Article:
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The effect of Static Chamber's Base on N 2 O Flux in Drip Irrigation
Year:
2022
Source of publication :
EGUsphere
Authors :
Bar-Tal, Asher
;
.
Baram, Shahar
;
.
Friedman, Shmuel (Natural resources)
;
.
Russo, David
;
.
Volume :
Co-Authors:

Shahar Baram
Asher Bar-Tal
Alon Gal
Shmulik P. Friedman
David Russo

Facilitators :
From page:
0
To page:
0
(
Total pages:
1
)
Abstract:

Static chambers are commonly used to provide in-situ quantification of N2O fluxes. Despite their benefits, when left in the field, the physicochemical conditions inside the chamber's base may differ from the ambient, especially in drip-irrigated systems. This research aimed to study the effects of static chambers' bases on water and N-forms distribution and the impact it has on N2O measurements in drip irrigation. N2O emissions were measured in a drip-irrigated avocado orchard for two years, using bases with a dripper at their center (In) and bases installed adjacent to the dripper (adjacent). During the irrigation/fertigation season, the measured N2OIn fluxes were greater than the N2OAdjecent fluxes (0.82 ± 0.15 vs. 0.36 ± 0.05 ng cm-2 sec-1). In contrast, during the winter, when the orchard is not irrigated or fertilized, insignificant differences were observed between the measured N2OAdjecent and N2OIn fluxes. Three dimentional simulations of water flow and N-forms transport and transformations showed two opposing phenomena (a) increased water contents, N concentrations, and downward flushing when the dripper is placed inside the base, and (b) hampering of the lateral distribution of water and solutes into the most bio-active part of the soil inside the base when the base is placed adjacent to the dripper. It also showed that both "In" and "adjacent" practices underestimate the "true" cumulative flux from a dripper with no base by ~25 % and ~50 %, respectively. A nomogram in a non-dimensional form corresponding to all soil textures, emitter spacings and discharge rates, was developed to determine the optimal diameter of an equivalent cylindrical base to be used along a single dripline.

Note:
Related Files :
drip irrigation
N2O
Static chambers
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More details
DOI :
10.5194/egusphere-2022-141
Article number:
0
Affiliations:
Database:
Google Scholar
Publication Type:
Article in press
;
.
Language:
English
Editors' remarks:
ID:
58733
Last updated date:
15/05/2022 14:06
Creation date:
25/04/2022 17:53
Scientific Publication
The effect of Static Chamber's Base on N 2 O Flux in Drip Irrigation

Shahar Baram
Asher Bar-Tal
Alon Gal
Shmulik P. Friedman
David Russo

The effect of Static Chamber's Base on N 2 O Flux in Drip Irrigation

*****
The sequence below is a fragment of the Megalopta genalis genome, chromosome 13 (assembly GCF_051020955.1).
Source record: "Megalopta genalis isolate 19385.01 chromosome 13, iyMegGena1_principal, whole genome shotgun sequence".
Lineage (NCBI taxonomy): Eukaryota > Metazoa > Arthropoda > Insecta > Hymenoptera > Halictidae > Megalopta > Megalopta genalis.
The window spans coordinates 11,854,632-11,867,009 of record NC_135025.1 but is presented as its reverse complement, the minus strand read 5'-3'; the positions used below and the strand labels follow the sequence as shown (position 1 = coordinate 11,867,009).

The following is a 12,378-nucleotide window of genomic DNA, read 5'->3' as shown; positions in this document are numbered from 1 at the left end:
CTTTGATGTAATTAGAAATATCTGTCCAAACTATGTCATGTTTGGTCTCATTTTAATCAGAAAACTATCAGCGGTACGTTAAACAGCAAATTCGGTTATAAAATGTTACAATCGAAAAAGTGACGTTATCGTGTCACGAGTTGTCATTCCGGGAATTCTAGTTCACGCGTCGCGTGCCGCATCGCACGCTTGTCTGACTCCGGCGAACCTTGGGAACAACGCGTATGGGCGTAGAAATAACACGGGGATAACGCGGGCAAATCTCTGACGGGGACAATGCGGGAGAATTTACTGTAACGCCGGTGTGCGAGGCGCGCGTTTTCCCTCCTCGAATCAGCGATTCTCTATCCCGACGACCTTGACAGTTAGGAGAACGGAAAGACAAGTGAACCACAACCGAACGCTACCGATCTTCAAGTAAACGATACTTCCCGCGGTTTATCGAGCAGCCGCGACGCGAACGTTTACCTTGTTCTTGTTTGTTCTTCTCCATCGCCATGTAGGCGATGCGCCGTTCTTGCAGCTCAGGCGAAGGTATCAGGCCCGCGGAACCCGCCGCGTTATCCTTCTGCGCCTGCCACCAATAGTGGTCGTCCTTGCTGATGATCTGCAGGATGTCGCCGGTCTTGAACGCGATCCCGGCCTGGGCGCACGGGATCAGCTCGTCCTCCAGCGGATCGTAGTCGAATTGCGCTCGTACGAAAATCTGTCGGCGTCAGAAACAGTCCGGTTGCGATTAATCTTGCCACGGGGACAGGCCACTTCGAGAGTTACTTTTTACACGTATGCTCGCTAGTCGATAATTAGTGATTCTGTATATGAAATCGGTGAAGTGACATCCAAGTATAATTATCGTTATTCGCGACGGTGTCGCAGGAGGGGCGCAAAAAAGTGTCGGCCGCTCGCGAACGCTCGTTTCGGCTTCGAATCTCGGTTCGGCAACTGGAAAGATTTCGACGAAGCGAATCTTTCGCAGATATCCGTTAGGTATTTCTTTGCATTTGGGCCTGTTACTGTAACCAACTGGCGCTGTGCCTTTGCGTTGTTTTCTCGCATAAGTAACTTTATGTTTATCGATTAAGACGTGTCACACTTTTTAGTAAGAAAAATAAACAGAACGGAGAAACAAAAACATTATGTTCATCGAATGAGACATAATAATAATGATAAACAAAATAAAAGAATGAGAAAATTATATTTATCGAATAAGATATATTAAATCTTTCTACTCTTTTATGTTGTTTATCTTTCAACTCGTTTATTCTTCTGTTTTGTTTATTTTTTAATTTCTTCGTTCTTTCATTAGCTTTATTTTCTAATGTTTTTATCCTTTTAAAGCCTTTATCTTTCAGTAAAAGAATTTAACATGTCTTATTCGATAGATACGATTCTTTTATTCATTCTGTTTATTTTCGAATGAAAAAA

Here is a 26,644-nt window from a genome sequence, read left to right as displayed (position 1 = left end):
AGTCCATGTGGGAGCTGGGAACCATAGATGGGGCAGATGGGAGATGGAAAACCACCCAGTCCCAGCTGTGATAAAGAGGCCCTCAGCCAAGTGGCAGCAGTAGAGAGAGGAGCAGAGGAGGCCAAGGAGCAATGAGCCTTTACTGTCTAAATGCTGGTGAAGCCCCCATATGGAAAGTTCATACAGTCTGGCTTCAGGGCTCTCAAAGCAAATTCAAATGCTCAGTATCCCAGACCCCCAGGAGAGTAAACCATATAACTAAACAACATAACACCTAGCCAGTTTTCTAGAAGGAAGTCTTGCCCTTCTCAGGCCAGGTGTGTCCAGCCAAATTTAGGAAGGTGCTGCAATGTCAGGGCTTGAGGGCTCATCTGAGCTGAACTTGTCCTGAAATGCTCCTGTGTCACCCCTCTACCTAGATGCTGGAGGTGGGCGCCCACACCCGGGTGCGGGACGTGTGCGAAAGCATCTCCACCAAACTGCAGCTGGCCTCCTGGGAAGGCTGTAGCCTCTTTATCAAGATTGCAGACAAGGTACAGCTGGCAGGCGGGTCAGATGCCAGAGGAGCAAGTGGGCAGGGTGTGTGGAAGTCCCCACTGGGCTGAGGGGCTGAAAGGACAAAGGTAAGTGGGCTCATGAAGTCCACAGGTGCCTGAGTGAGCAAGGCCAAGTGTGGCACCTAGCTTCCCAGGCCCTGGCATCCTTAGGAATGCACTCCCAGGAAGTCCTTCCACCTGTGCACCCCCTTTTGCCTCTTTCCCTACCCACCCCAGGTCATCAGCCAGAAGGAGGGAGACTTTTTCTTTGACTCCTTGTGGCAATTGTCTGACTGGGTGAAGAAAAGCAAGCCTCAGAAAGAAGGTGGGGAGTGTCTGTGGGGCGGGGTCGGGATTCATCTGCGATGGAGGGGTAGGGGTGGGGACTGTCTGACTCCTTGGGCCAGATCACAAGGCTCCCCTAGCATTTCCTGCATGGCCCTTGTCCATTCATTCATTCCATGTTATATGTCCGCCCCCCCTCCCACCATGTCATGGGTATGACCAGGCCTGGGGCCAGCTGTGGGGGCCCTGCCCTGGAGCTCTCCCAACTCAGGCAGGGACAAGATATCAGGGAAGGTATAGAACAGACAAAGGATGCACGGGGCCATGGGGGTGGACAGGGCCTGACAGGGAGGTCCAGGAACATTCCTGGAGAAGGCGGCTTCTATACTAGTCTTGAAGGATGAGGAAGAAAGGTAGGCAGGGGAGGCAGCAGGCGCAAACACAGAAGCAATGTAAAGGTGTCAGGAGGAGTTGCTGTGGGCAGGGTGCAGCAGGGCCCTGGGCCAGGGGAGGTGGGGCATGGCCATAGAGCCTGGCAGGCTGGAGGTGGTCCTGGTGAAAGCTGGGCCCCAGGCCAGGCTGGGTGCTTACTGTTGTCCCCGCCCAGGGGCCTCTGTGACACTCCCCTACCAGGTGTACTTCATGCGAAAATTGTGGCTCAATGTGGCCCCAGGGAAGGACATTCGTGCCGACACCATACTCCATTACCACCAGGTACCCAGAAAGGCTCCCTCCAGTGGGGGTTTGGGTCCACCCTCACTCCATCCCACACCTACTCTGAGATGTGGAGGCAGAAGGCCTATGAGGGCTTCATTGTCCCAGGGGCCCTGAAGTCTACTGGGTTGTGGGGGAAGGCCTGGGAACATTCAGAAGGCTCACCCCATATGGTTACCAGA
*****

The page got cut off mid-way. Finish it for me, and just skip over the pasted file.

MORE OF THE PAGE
Static chambers are commonly used to provide in-situ quantification of N2O fluxes. Despite their benefits, when left in the field, the physicochemical conditions inside the chamber's base may differ from the ambient, especially in drip-irrigated systems. This research aimed to study the effects of static chambers' bases on water and N-forms distribution and the impact it has on N2O measurements in drip irrigation. N2O emissions were measured in a drip-irrigated avocado orchard for two years, using bases with a dripper at their center (In) and bases installed adjacent to the dripper (adjacent). During the irrigation/fertigation season, the measured N2OIn fluxes were greater than the N2OAdjecent fluxes (0.82 ± 0.15 vs. 0.36 ± 0.05 ng cm-2 sec-1). In contrast, during the winter, when the orchard is not irrigated or fertilized, insignificant differences were observed between the measured N2OAdjecent and N2OIn fluxes. Three dimentional simulations of water flow and N-forms transport and transformations showed two opposing phenomena (a) increased water contents, N concentrations, and downward flushing when the dripper is placed inside the base, and (b) hampering of the lateral distribution of water and solutes into the most bio-active part of the soil inside the base when the base is placed adjacent to the dripper. It also showed that both "In" and "adjacent" practices underestimate the "true" cumulative flux from a dripper with no base by ~25 % and ~50 %, respectively. A nomogram in a non-dimensional form corresponding to all soil textures, emitter spacings and discharge rates, was developed to determine the optimal diameter of an equivalent cylindrical base to be used along a single dripline.

Scientific Publication
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